If you have a business fan page, you want those fans to see your posts, right? Well, the chart above shows that fan page owners are grossly overestimating how many people they’re reaching through posts.
(Note: That chart based on pages that together represent more than 400 million fans; it was complied by PageLever, which is in beta and growing its data set. The PageLever charts rock (they’re much cooler than my lame MS Powerpoint table above), and if you want better Facebook Page insights, you should sign up for their beta. The “approximate % of fans seeing posts daily” and “total daily impressions per fan” columns are daily, so these numbers are affected by pages that are not posting daily.)
It’s more of a shocker than you thought, isn’t it? Among Facebook pages with a million likers or more, less than three percent of their fans are seeing their posts daily.
Most Fan Pages Are Under-Performing
I’ve been told that HubSpot recommends a 0.5 percent feedback rate as a goal. But I have seen pages up to several hundred thousand fans achieve feedback rates above one percent regularly when they post purposely to get likes and comments. It may be possible for multi-million fan pages as well.
If you aren’t thinking about how to get more likes and comments, you probably don’t understand how EdgeRank is reducing your visibility to your fans.
Keeping your fans engaged daily and arousing their desire for your offering must be part of your fan page strategy, or you’re wasting the opportunity to stay visible and get sales.
There may be cases where a one percent feedback rate is not possible, especially if your fans don’t have much in common that they’re passionate about. This is more likely the case for fan pages that prioritize high fan counts ahead of targeting good potential customers. But you can see from the numbers above that high fan counts are deceiving.
Many Are Under-Posting
A lot of experts recommend posting to your Facebook fan page daily. But many are not achieving that. This is a missed opportunity. It’s similar to how so many companies have email lists but no email marketing strategy beyond a monthly newsletter than no one cares about. You need a fan page posting plan.
Afraid to post daily? To give you a contrary example, one e-commerce website I know of has found their 90,000 fan Facebook page to be quite profitable, and they post five times per day and have done so for more than six months.
Four daily posts are engagement-oriented and one is sales-oriented. Not all the Facebook e-commerce efforts I’m aware of are making profits, so it’s interesting that this profitable one is posting so often. Perhaps by being so aggressive, they cultivate the most passionate fans and weed out the ones who are never going to buy.
Facebook fan quantity is overrated. You do need a lot of fans, but you need a lot of quality fans, and you need to keep them engaged. The best Facebook marketers are engaging their fans with a purpose while growing their fan base.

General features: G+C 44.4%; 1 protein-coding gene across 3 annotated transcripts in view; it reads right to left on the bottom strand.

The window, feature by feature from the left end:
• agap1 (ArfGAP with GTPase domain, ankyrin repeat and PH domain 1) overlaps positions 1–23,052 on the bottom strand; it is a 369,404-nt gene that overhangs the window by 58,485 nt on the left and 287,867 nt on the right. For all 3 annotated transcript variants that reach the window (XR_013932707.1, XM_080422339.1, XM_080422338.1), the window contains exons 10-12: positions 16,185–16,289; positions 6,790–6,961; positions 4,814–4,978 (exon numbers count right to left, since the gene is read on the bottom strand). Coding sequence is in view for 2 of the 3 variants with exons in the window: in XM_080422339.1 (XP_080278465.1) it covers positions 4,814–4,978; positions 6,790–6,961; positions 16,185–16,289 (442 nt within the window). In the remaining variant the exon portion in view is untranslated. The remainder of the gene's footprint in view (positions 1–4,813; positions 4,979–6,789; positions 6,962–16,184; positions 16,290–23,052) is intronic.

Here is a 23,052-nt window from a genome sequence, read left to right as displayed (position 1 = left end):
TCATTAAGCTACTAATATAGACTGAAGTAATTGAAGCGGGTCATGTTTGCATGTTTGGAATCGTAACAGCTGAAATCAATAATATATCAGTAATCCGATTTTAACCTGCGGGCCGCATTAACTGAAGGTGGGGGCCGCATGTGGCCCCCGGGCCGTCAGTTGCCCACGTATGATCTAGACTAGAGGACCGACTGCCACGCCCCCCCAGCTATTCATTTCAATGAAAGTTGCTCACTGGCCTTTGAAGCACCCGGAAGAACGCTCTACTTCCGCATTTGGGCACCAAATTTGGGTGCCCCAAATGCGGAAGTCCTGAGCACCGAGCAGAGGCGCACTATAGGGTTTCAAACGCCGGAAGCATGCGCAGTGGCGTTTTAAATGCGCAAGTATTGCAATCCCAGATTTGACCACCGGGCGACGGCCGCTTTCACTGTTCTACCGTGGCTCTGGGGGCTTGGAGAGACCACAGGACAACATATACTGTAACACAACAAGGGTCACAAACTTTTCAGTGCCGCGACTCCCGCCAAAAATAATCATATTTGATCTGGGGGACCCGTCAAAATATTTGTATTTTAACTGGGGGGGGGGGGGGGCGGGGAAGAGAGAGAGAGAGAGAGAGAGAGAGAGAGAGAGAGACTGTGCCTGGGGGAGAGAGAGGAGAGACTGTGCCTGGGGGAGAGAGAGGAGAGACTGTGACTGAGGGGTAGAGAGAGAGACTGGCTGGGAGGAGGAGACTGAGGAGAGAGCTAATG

But Can Big Pages Stop Growing Fans?
An underestimated factor in EdgeRank is time decay. One of the reasons so many fans of the biggest pages are not engaged is because they became fans so long ago. Some huge fan pages were not started by the company, and the early fans may never have been engaged. If a fan hasn’t clicked on one of your posts for a year, there may be almost no chance they’ll ever see your posts again.
And if you continue to do a poor job with your post feedback rate, over time, your fans will continue decay. You’ll have to keep getting new fans, as they get more and more expensive (because of ad burnout, they always become more expensive).
Once the cost is prohibitive, you’ll have no choice but to pay for sponsored post story ads to your existing fan base to try to re-awaken them. If you have more than 100,000 fans, you should already be running sponsored post stories and other ads to your existing fan base to keep them engaged, especially if your feedback rate is below 0.5 percent.
Solutions: Here’s The Good News
I was very reluctant to put this post out — it’s cool that it has an attention-grabbing title and it’s based on real data, but it could be discouraging to many involved in Facebook marketing. There are many naysayers about this business, so why add fuel to the fire?
In my experience, the people who say Facebook doesn’t work for business have little experience and no training. I agree with them that not enough businesses are succeeding, but I see it as a function of companies not doing it well, not as a function of the social network itself.
Consider this a tough-love post. I want you to face the facts and change your tactics so you can get better results.
Here’s what you need to change:
- Have a plan for engaging your fans: Who’s going to do the posting? Do they have any experience in this? How often will they post? Have you planned out 30 to 90 daily posts yet?
- Go for likes and comments: Without them, you don’t get visibility. If you’re not getting a one percent feedback rate, have you been trained how to get more likes and comments from posts?
- Grow targeted fans that are realistically good potential buyers for your company: Don’t just go for numbers. The businesses I’ve seen make money from Facebook grew all or most of their fans from Facebook advertising, which gives you powerful targeting options.
Readers, what do you think of this advice?